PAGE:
Since September, the Brugman sisters, Nora, 26, and Atlantic, 27, both sailing instructors at the Shelter Island Yacht Club (SIYC), have been training with two-time Olympian and Islander Amanda Clark in hopes of representing the United States in the 2020 Tokyo Olympic games.
The sisters grew up splitting their time between the U.S. and Spain, spending their winters in Barcelona and some of their summers in Boston where their father, Daniel, is from. Though they sailed competitively for both countries when they were Juniors (younger than 18,) they have decided to try to sail for the U.S. in the Olympics because they live here now, and “feel most proud to represent America.”
Shelter Island has a lot to do with that pride. The sisters were first introduced to the Island in 2011, when Jeff Bresnahan, the head of the Junior Sailing Program at SIYC and the head coach at the Connecticut College asked Atlantic, then on his team, if she would be interested in coaching at SIYC in the summer. She agreed, and liked it so much she encouraged Nora, who attended the Universitat Pompeu Fabra in Barcelona, to coach with her.
Asked how a sailor came to be named after an ocean — it was, no surprise, not the first time she’s been asked — Atlantic said since her father is American and her mother is Spanish, “what’s between is the Atlantic Ocean. Also, my parents wanted me to be a sailor.”
The sisters began sailing when they were 3 and 4 after their father bought an Opti — a small, bathtub-shaped boat — for their beach house. They come from an athletic family — their uncle was an Olympic skier — so they started talking about going to the Olympics at a young age.
Their Olympic aspirations paid big dividends. Atlantic was a two-time college All-American and Nora campaigned for the Rio Olympics in 2014.
“For me it’s the competition and the adrenaline that I really enjoy, that and going fast,” Nora said. “You’re just so connected to nature. It’s a sport that’s so unpredictable. You can do everything right and nature can just be like — ‘Nope.’”
In the next few weeks, they’ll be training five days a week, from two to five hours a day, in preparation for the Sailing World Championships in Denmark in August, which will decide if the U.S. will qualify for the Olympic Games. They’ll be sailing a “470” — a two-person boat with a trapeze and a spinnaker that’s a little bigger than the “420” used in SIYC’s Junior Sailing program.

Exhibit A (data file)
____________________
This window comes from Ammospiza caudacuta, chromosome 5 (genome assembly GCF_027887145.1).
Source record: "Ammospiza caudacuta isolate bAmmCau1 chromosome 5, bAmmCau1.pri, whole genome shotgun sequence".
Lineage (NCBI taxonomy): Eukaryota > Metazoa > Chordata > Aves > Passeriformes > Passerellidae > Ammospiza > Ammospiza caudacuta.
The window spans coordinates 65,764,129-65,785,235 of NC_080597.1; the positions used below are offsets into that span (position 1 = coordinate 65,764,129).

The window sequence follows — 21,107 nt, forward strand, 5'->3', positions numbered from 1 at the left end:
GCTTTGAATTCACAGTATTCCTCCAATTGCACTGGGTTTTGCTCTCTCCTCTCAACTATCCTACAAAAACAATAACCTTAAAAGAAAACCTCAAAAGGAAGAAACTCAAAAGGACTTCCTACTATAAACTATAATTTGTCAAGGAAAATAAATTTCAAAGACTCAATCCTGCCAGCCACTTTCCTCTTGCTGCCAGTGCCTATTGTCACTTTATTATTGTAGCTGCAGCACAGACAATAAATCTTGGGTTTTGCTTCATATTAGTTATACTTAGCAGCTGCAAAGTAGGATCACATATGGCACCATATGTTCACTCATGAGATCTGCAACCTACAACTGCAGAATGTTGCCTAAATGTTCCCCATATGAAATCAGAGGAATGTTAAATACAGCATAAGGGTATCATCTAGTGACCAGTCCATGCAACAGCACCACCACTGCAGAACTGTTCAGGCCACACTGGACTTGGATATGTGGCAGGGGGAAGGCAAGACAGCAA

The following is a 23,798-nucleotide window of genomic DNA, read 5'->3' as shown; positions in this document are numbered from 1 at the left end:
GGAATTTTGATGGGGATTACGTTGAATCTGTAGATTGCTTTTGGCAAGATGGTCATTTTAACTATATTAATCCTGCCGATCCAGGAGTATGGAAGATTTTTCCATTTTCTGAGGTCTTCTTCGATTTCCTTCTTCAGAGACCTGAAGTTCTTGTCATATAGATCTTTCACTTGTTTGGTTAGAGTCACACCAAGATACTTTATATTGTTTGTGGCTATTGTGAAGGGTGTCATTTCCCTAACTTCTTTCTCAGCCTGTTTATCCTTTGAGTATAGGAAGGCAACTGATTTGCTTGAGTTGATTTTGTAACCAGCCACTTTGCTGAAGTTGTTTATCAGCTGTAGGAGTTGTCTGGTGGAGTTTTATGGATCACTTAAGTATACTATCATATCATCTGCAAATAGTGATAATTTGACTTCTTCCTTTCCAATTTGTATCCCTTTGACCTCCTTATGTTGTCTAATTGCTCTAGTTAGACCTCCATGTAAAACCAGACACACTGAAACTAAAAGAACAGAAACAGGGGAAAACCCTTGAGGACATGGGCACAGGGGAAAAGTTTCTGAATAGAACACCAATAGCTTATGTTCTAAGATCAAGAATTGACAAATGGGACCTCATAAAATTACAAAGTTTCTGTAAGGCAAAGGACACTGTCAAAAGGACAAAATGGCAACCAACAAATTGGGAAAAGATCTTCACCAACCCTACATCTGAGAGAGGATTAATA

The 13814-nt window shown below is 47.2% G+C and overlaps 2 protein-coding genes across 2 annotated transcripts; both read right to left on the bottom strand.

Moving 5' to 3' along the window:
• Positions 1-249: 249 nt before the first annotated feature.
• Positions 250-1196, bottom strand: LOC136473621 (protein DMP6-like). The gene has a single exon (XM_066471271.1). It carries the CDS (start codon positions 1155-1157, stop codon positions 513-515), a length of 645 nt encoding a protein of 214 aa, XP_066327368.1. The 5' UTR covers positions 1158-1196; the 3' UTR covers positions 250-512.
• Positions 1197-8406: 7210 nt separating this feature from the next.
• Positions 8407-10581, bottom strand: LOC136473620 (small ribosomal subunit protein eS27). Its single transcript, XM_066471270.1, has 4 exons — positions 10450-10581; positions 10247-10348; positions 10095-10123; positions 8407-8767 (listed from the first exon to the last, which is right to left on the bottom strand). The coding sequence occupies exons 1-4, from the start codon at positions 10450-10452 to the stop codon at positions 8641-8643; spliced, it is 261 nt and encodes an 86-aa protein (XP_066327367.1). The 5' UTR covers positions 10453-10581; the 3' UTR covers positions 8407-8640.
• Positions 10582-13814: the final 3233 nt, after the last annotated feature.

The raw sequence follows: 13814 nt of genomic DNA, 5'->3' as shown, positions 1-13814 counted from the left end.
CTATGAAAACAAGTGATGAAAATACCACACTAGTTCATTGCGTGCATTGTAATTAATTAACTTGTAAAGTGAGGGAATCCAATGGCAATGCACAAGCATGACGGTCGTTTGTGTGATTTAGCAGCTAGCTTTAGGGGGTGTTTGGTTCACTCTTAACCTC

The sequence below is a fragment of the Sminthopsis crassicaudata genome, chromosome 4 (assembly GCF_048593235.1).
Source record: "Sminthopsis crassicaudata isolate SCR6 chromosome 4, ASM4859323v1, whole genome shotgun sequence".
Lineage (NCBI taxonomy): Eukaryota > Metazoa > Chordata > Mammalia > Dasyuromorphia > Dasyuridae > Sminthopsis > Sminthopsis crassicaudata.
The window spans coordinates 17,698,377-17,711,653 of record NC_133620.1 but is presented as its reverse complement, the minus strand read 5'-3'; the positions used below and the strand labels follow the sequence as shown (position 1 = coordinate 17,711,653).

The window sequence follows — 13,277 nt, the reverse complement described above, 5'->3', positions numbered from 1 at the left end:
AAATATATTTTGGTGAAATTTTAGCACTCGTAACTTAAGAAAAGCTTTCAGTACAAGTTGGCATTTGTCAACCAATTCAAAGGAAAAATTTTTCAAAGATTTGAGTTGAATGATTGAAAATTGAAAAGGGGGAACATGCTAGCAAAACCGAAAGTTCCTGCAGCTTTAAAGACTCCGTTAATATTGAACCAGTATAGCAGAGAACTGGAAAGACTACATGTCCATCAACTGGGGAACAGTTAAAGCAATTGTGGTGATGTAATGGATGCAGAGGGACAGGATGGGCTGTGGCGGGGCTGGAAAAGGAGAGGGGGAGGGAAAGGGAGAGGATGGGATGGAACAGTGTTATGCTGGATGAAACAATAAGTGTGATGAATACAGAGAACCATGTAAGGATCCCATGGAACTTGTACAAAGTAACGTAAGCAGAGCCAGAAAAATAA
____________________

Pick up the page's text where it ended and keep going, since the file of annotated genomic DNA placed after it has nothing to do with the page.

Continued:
If they qualify at World’s, they’ll continue on to trials that will decide which American 470 team will represent the U.S. in the Games. Nora and Atlantic hope to be that team. They were 470s National Champions last year, but they’re still a bit nervous about sailing against people in the International Fleet who have more experience in a 470 than they do.
“A lot of people we’re sailing against have been to previous Olympics, including the person who won the last gold medal,” Nora said. “That’s our stiffest competition.”
It takes a lot of time and money to run an Olympic sailing campaign, and without the support of the SIYC, the sister’s dreams wouldn’t be possible. They expressed gratitude for the support of SIYC members, particularly Steve and Mimi Houston, who have been “the greatest mentors” to them, helping them organize and fundraise for their campaign.
When Nora casually mentioned their Olympic ambitions to Mr. Houston at a dinner last summer, she didn’t expect anything to come of it. She described herself as speechless when he approached her at the end of the summer and offered to help make it happen
On July 5, Mr. Houston helped them organize a cocktail party fundraiser at the SIYC, which got them closer to the $208,000-plus they need to race for the season — funds that go to coaching, travel expenses, food, housing and equipment.
“Sailing is a sport of experience. One of the best parts about it is that you can make jumps and beat sailors who have been racing forever and ever by finding your own creativity in it,” said Amanda Clark, who has 20 years of Olympic-campaign managing experience. “So it’s all about giving them the opportunity to learn the boat and bring their strengths to the boat and see how that works out.”
Regardless of what happens in August, the sisters plan to sail or coach professionally “hopefully forever.”
They look forward to teaming up with the Swedish 470 team as full-time training partners when they get to Tokyo and forging friendships with sailors from around the world. First and foremost, they hope to bring medals back to Shelter Island.
“Shelter Island is why we’re able to do this, and why we want to do this,” Nora said.